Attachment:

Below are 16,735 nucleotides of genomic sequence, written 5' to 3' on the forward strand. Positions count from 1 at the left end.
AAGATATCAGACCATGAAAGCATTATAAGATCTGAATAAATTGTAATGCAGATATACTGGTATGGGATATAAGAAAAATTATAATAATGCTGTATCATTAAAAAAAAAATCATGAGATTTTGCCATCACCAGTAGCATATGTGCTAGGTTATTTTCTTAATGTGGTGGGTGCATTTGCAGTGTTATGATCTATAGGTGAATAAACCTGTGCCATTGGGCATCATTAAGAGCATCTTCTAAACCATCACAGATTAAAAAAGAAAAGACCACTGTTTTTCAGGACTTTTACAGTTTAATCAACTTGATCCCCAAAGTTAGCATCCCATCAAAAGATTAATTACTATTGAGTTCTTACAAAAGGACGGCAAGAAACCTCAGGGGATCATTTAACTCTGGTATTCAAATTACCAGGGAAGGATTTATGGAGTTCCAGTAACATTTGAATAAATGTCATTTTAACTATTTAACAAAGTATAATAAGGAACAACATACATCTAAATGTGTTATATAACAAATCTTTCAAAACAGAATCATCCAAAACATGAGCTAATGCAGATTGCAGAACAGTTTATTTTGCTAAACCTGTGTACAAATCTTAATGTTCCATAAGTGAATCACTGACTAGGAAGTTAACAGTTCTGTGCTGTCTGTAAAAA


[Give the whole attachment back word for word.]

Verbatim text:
Below are 16,735 nucleotides of genomic sequence, written 5' to 3' on the forward strand. Positions count from 1 at the left end.
AAGATATCAGACCATGAAAGCATTATAAGATCTGAATAAATTGTAATGCAGATATACTGGTATGGGATATAAGAAAAATTATAATAATGCTGTATCATTAAAAAAAAAATCATGAGATTTTGCCATCACCAGTAGCATATGTGCTAGGTTATTTTCTTAATGTGGTGGGTGCATTTGCAGTGTTATGATCTATAGGTGAATAAACCTGTGCCATTGGGCATCATTAAGAGCATCTTCTAAACCATCACAGATTAAAAAAGAAAAGACCACTGTTTTTCAGGACTTTTACAGTTTAATCAACTTGATCCCCAAAGTTAGCATCCCATCAAAAGATTAATTACTATTGAGTTCTTACAAAAGGACGGCAAGAAACCTCAGGGGATCATTTAACTCTGGTATTCAAATTACCAGGGAAGGATTTATGGAGTTCCAGTAACATTTGAATAAATGTCATTTTAACTATTTAACAAAGTATAATAAGGAACAACATACATCTAAATGTGTTATATAACAAATCTTTCAAAACAGAATCATCCAAAACATGAGCTAATGCAGATTGCAGAACAGTTTATTTTGCTAAACCTGTGTACAAATCTTAATGTTCCATAAGTGAATCACTGACTAGGAAGTTAACAGTTCTGTGCTGTCTGTAAAAA